running until 26 Nov
With her newest play Oil running at the Almeida, the Lost Theatre has revived Ella Hickson’s 2012 work Boys. Portraying a group of students and hangers-on as they’re about to move out of their student digs, it’s a show stuffed with ideas: the end of innocence, the beginning of adult life, tangled relationships, suicide, grief, guilt and rioting on the streets.
First of all, Mark Magill’s set is fantastic in its detailed representation of a messy student flat. I’m thankful to say my own final year student house never quite got to that state, but there’s all the clichéd recognisable features: a stolen supermarket sign; boxes of Coco Pops mixed in the cupboard with bottles of spirits; a fridge stuffed with cheap beer; mismatched furniture and crockery; and a sleeping housemate waking up abruptly, worse for wear, still in his dinosaur onesie.
While Benny and Mac are set to graduate from Edinburgh University, Cam is on the brink of international stardom as a concert violinist, and Timp is turning 30 but clinging on to the student party lifestyle. The rather mismatched group of boys want to go out on a high (literally – drugs are ingested liberally throughout the show, from breakfast through to midnight), except for the troubled Benny. Still reeling from his brother’s suicide, he positions himself as the group’s moral compass, questioning their decisions. In the opening scene we warm to him for this, as the only one brave enough to challenge Mac and Timp’s questionable attitude towards women. Yet as the play continues he spirals out of control, excited by the burgeoning unrest on the streets and increasingly agitated at the actions of his flatmates and the visiting girls, his idealism clashing with Mac’s more cynical world view.
Alexander Bird (Benny) plays the complex role of Benny well, negotiating his mood swings and bubbling emotions. Opposite him, Ross Kernahan as Timp plays the antithesis of Benny: strutting through the flat barely clothed with his long hair flowing and constant partying, he’s like a young Russell Brand. Kernahan is the most entertaining of the cast by far, his confidence and exuberance both hilarious and irritating. Yet he also displays vulnerability well and makes these contrasts believable, particularly in his scenes with girlfriend Laura (Gabrielle Nellis-Pain). Nellis-Pain herself gives a stand-out performance: when we first meet her, Laura is loud, ditsy and, let’s be honest, annoying. Yet her character develops as we see her softer side, while her strength and capacity for forgiveness in the final scene reveals an admirable steeliness. Her scenes with Sophie (Jenna Fincken) are some of the most true-to-life of Hickson’s script.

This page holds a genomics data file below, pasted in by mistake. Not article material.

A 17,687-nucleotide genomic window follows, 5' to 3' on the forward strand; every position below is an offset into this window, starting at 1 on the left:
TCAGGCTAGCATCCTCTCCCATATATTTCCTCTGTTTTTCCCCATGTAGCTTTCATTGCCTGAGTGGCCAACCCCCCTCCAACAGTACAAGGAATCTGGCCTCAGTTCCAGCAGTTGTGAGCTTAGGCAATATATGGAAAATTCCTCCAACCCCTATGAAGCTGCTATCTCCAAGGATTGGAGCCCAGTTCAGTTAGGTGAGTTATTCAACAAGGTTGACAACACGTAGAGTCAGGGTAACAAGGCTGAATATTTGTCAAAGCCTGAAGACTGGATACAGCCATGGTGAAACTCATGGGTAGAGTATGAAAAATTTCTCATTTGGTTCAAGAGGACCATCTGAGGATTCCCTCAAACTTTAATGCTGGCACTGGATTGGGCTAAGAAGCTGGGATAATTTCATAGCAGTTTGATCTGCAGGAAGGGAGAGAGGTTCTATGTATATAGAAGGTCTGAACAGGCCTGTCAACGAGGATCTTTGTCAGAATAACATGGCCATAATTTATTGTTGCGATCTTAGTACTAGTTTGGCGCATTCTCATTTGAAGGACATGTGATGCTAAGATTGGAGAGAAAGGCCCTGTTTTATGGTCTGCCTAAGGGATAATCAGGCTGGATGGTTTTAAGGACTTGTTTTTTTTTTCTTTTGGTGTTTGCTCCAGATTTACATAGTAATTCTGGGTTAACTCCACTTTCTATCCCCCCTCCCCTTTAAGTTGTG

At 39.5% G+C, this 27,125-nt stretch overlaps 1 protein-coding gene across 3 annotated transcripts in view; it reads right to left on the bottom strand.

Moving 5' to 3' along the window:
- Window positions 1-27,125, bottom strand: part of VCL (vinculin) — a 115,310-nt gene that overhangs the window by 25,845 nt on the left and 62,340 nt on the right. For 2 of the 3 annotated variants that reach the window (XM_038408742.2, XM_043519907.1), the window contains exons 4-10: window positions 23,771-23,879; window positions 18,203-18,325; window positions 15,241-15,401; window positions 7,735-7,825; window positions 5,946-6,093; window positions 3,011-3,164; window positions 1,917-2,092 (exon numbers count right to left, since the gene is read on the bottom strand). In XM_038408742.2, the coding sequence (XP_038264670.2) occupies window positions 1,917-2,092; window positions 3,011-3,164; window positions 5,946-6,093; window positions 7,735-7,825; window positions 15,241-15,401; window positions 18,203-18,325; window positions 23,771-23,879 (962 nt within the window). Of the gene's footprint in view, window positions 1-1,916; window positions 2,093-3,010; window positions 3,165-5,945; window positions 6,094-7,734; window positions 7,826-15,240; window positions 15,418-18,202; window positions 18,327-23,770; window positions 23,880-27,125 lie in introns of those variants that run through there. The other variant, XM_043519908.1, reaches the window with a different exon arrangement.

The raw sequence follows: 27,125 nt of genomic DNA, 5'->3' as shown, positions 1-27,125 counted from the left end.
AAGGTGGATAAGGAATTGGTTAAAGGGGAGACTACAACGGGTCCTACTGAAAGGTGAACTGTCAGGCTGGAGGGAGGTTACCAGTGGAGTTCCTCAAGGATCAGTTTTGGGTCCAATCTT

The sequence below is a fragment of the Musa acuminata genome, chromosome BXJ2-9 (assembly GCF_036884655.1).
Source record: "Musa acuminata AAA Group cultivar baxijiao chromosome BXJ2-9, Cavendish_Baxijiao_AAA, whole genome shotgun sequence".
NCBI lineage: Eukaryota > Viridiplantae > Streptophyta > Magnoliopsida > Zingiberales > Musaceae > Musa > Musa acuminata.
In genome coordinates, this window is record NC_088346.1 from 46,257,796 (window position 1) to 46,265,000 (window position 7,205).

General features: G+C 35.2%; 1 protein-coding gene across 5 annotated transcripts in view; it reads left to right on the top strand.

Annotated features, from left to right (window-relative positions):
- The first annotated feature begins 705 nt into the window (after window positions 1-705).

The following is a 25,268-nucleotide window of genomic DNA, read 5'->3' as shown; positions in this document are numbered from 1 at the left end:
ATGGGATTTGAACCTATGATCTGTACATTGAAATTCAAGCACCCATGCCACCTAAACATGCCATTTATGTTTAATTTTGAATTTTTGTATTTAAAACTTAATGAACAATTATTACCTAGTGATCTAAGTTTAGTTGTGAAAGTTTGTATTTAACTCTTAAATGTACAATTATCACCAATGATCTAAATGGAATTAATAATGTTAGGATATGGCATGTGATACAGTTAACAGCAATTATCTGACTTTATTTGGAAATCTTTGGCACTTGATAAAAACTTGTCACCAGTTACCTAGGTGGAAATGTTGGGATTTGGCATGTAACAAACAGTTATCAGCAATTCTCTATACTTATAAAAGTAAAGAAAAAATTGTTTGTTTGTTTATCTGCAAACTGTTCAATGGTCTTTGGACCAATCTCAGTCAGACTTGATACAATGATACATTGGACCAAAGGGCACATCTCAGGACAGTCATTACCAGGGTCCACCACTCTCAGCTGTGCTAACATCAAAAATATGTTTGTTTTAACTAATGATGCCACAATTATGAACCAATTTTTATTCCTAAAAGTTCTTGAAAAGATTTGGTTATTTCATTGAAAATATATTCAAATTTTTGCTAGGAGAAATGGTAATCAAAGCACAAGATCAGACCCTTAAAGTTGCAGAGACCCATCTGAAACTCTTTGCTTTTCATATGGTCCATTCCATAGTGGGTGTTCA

Yet that’s one fault of the play – while the banter and silliness are absolutely believable, when the script deals with weightier issues and becomes more poetic, we often lose plausibility and the actors struggle with it. Particularly in the case of Luke Farrugia (as Cam) and Henry Bauckham (as Mac), the leap is too big between their everyday student chat and their heavier speeches, and there is a sense of stilted awkwardness. Hickson is trying to fit too much into this script, and her metaphors often land with a thud. Overall the cast do a good job of negotiating these hurdles, but they can’t evaporate them entirely. Boys is also about half an hour too long, as the central party scene begins to drag and lose energy: this production could do with some judicial cuts to the keep the energy up and focus in on the key moments that guide and twist the plot.
As the characters begin to head their separate ways – the party is over, life must begin – I felt rather short-changed by some of their fates. We’ve spent so long focused on 24 hours of their lives, as they teeter between childhood and adulthood, yet many of the issues are yet to be untangled. The cast of Boys have done a decent job with what it is a deceivingly tricky piece. It captures much of the uncertainty of youth, without providing many answers.
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